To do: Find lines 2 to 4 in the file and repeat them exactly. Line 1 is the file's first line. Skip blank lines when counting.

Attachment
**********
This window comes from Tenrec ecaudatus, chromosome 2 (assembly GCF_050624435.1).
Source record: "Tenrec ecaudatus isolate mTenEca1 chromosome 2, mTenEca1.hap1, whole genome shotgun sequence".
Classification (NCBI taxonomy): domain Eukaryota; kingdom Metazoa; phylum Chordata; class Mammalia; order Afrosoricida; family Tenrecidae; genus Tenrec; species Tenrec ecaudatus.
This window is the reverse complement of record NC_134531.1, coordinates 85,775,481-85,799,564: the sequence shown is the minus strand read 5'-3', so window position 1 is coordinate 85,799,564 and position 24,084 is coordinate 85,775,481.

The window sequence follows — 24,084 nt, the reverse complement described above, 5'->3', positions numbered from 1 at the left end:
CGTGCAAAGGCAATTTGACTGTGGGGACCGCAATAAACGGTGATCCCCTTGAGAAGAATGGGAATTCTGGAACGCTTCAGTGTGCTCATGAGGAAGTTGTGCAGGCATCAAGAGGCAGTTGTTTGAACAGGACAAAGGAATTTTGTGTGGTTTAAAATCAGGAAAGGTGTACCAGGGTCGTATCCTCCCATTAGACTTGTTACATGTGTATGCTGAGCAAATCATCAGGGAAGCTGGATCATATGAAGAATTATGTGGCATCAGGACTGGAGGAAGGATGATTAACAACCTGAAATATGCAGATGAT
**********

Source record: "Tenrec ecaudatus isolate mTenEca1 chromosome 2, mTenEca1.hap1, whole genome shotgun sequence".
Classification (NCBI taxonomy): domain Eukaryota; kingdom Metazoa; phylum Chordata; class Mammalia; order Afrosoricida; family Tenrecidae; genus Tenrec; species Tenrec ecaudatus.
This window is the reverse complement of record NC_134531.1, coordinates 85,775,481-85,799,564: the sequence shown is the minus strand read 5'-3', so window position 1 is coordinate 85,799,564 and position 24,084 is coordinate 85,775,481.